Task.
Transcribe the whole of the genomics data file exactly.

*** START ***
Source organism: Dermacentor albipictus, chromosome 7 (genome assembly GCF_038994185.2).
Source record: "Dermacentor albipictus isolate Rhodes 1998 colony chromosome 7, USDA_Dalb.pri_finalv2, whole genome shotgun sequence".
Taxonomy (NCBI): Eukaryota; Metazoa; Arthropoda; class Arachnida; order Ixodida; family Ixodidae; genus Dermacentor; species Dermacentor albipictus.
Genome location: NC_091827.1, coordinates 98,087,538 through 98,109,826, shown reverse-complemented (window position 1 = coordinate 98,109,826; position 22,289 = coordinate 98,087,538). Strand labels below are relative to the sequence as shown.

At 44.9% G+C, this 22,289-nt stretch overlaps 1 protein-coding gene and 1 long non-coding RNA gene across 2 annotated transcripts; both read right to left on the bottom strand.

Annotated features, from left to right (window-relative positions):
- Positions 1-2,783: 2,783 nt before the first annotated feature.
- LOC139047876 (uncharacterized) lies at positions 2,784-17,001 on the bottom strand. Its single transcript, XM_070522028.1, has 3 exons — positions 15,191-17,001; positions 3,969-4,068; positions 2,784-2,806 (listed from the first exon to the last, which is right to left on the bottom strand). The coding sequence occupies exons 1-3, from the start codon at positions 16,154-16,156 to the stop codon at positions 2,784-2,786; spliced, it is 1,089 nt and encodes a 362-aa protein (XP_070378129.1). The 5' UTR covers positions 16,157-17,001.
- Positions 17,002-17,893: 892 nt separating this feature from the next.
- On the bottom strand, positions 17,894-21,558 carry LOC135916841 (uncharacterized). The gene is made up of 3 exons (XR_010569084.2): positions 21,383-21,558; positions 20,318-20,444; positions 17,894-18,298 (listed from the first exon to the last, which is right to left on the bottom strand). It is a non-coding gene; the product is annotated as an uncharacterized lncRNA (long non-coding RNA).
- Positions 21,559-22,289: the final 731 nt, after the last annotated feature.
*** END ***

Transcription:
Source organism: Dermacentor albipictus, chromosome 7 (genome assembly GCF_038994185.2).
Source record: "Dermacentor albipictus isolate Rhodes 1998 colony chromosome 7, USDA_Dalb.pri_finalv2, whole genome shotgun sequence".
Taxonomy (NCBI): Eukaryota; Metazoa; Arthropoda; class Arachnida; order Ixodida; family Ixodidae; genus Dermacentor; species Dermacentor albipictus.
Genome location: NC_091827.1, coordinates 98,087,538 through 98,109,826, shown reverse-complemented (window position 1 = coordinate 98,109,826; position 22,289 = coordinate 98,087,538). Strand labels below are relative to the sequence as shown.

At 44.9% G+C, this 22,289-nt stretch overlaps 1 protein-coding gene and 1 long non-coding RNA gene across 2 annotated transcripts; both read right to left on the bottom strand.

Annotated features, from left to right (window-relative positions):
- Positions 1-2,783: 2,783 nt before the first annotated feature.
- LOC139047876 (uncharacterized) lies at positions 2,784-17,001 on the bottom strand. Its single transcript, XM_070522028.1, has 3 exons — positions 15,191-17,001; positions 3,969-4,068; positions 2,784-2,806 (listed from the first exon to the last, which is right to left on the bottom strand). The coding sequence occupies exons 1-3, from the start codon at positions 16,154-16,156 to the stop codon at positions 2,784-2,786; spliced, it is 1,089 nt and encodes a 362-aa protein (XP_070378129.1). The 5' UTR covers positions 16,157-17,001.
- Positions 17,002-17,893: 892 nt separating this feature from the next.
- On the bottom strand, positions 17,894-21,558 carry LOC135916841 (uncharacterized). The gene is made up of 3 exons (XR_010569084.2): positions 21,383-21,558; positions 20,318-20,444; positions 17,894-18,298 (listed from the first exon to the last, which is right to left on the bottom strand). It is a non-coding gene; the product is annotated as an uncharacterized lncRNA (long non-coding RNA).
- Positions 21,559-22,289: the final 731 nt, after the last annotated feature.